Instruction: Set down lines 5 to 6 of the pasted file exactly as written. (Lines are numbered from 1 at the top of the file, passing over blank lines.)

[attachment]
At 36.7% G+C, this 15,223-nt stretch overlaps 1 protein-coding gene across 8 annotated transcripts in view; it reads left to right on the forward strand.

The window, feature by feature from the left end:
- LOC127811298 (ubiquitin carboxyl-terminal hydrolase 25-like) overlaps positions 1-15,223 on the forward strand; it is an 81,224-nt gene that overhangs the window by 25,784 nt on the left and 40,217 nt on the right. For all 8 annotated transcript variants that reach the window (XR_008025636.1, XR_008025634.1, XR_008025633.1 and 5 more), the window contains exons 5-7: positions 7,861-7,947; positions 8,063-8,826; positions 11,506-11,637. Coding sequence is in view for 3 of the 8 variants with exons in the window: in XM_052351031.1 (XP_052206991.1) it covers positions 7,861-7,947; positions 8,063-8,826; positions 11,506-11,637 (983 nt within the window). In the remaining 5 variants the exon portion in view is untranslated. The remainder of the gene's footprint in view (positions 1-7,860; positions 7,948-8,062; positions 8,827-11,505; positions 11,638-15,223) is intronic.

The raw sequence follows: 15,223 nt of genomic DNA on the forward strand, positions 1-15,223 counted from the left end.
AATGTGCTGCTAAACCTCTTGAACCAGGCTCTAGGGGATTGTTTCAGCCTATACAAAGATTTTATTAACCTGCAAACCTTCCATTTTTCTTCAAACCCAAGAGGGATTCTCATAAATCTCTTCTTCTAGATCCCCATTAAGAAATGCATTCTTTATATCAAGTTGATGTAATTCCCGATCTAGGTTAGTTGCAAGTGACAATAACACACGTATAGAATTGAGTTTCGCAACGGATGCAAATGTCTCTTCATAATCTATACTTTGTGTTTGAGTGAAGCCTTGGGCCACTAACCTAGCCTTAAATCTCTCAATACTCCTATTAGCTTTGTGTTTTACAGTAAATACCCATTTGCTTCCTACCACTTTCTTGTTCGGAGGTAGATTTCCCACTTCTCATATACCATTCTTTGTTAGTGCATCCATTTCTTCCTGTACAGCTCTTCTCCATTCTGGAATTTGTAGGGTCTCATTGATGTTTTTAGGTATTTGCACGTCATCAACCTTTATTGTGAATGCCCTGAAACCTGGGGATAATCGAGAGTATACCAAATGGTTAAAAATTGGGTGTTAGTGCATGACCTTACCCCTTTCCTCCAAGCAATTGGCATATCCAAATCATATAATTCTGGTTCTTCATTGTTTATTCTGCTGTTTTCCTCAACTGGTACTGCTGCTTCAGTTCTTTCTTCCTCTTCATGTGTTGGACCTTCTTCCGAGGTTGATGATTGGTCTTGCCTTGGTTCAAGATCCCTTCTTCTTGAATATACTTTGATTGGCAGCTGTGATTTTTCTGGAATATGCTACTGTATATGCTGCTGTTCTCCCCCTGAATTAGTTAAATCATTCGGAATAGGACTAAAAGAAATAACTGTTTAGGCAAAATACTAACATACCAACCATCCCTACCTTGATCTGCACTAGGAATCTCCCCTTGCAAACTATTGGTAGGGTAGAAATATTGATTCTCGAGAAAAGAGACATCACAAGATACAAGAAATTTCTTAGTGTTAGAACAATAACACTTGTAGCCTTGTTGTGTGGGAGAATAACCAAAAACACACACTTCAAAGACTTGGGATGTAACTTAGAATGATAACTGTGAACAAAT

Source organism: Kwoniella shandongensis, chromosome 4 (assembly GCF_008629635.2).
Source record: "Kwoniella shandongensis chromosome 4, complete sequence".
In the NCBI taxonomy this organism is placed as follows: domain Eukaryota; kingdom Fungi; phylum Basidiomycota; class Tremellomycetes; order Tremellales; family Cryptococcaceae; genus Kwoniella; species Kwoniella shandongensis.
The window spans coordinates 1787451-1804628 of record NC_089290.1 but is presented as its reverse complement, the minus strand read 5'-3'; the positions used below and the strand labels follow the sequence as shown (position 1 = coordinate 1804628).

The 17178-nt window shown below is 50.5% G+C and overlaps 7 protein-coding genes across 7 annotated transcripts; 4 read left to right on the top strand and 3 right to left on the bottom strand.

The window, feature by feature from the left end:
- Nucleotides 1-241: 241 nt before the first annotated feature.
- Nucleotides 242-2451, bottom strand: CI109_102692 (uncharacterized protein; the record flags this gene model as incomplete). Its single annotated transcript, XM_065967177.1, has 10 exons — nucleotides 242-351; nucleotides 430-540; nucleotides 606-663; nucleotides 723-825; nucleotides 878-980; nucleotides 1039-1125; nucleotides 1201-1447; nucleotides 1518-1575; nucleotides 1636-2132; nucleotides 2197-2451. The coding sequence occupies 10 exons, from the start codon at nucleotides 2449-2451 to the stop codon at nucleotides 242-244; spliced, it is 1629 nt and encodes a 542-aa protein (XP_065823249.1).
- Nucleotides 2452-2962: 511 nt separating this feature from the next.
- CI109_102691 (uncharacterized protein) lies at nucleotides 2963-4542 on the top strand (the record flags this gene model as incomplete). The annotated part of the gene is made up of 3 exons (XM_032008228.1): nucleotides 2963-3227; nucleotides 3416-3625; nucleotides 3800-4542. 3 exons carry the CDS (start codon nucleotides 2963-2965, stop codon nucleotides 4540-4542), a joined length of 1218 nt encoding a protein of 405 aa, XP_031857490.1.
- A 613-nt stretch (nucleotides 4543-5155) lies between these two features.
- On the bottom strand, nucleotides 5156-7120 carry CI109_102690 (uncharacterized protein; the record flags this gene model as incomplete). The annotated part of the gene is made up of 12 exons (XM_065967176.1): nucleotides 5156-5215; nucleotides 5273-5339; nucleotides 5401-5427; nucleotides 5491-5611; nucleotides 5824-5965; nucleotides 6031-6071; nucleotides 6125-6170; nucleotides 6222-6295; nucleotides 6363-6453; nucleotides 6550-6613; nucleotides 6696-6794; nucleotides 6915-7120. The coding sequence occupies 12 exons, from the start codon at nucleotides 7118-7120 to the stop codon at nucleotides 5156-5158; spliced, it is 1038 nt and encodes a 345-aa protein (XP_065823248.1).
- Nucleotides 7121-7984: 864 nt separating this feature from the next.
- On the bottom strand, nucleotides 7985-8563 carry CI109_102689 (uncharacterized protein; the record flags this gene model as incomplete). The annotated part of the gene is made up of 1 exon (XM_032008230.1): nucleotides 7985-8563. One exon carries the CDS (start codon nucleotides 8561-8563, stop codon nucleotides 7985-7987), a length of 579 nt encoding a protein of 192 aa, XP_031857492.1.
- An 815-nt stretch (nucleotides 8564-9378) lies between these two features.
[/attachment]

AATGTGCTGCTAAACCTCTTGAACCAGGCTCTAGGGGATTGTTTCAGCCTATACAAAGATTTTATTAACCTGCAAACCTTCCATTTTTCTTCAAACCCAAGAGGGATTCTCATAAATCTCTTCTTCTAGATCCCCATTAAGAAATGCATTCTTTATATCAAGTTGATGTAATTCCCGATCTAGGTTAGTTGCAAGTGACAATAACACACGTATAGAATTGAGTTTCGCAACGGATGCAAATGTCTCTTCATAATCTATACTTTGTGTTTGAGTGAAGCCTTGGGCCACTAACCTAGCCTTAAATCTCTCAATACTCCTATTAGCTTTGTGTTTTACAGTAAATACCCATTTGCTTCCTACCACTTTCTTGTTCGGAGGTAGATTTCCCACTTCTCATATACCATTCTTTGTTAGTGCATCCATTTCTTCCTGTACAGCTCTTCTCCATTCTGGAATTTGTAGGGTCTCATTGATGTTTTTAGGTATTTGCACGTCATCAACCTTTATTGTGAATGCCCTGAAACCTGGGGATAATCGAGAGTATACCAAATGGTTAAAAATTGGGTGTTAGTGCATGACCTTACCCCTTTCCTCCAAGCAATTGGCATATCCAAATCATATAATTCTGGTTCTTCATTGTTTATTCTGCTGTTTTCCTCAACTGGTACTGCTGCTTCAGTTCTTTCTTCCTCTTCATGTGTTGGACCTTCTTCCGAGGTTGATGATTGGTCTTGCCTTGGTTCAAGATCCCTTCTTCTTGAATATACTTTGATTGGCAGCTGTGATTTTTCTGGAATATGCTACTGTATATGCTGCTGTTCTCCCCCTGAATTAGTTAAATCATTCGGAATAGGACTAAAAGAAATAACTGTTTAGGCAAAATACTAACATACCAACCATCCCTACCTTGATCTGCACTAGGAATCTCCCCTTGCAAACTATTGGTAGGGTAGAAATATTGATTCTCGAGAAAAGAGACATCACAAGATACAAGAAATTTCTTAGTGTTAGAACAATAACACTTGTAGCCTTGTTGTGTGGGAGAATAACCAAAAACACACACTTCAAAGACTTGGGATGTAACTTAGAATGATAACTGTGAACAAAT

Source organism: Kwoniella shandongensis, chromosome 4 (assembly GCF_008629635.2).